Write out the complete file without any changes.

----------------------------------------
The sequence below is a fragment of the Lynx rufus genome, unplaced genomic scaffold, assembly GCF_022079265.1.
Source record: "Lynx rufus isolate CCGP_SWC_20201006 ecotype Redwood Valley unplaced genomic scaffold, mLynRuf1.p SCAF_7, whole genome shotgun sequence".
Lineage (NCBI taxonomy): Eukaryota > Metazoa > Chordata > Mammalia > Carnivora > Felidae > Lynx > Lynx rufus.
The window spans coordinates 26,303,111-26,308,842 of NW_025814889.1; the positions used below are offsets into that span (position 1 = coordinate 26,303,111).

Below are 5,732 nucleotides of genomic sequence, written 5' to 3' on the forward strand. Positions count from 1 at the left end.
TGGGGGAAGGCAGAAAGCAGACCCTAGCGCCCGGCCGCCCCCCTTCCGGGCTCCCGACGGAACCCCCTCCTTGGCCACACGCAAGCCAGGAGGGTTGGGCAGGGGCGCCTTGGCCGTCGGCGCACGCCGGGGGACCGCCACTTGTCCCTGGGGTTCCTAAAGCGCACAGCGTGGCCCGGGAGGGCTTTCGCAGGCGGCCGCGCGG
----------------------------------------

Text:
The sequence below is a fragment of the Lynx rufus genome, unplaced genomic scaffold, assembly GCF_022079265.1.
Source record: "Lynx rufus isolate CCGP_SWC_20201006 ecotype Redwood Valley unplaced genomic scaffold, mLynRuf1.p SCAF_7, whole genome shotgun sequence".
Lineage (NCBI taxonomy): Eukaryota > Metazoa > Chordata > Mammalia > Carnivora > Felidae > Lynx > Lynx rufus.
The window spans coordinates 26,303,111-26,308,842 of NW_025814889.1; the positions used below are offsets into that span (position 1 = coordinate 26,303,111).

Below are 5,732 nucleotides of genomic sequence, written 5' to 3' on the forward strand. Positions count from 1 at the left end.
TGGGGGAAGGCAGAAAGCAGACCCTAGCGCCCGGCCGCCCCCCTTCCGGGCTCCCGACGGAACCCCCTCCTTGGCCACACGCAAGCCAGGAGGGTTGGGCAGGGGCGCCTTGGCCGTCGGCGCACGCCGGGGGACCGCCACTTGTCCCTGGGGTTCCTAAAGCGCACAGCGTGGCCCGGGAGGGCTTTCGCAGGCGGCCGCGCGG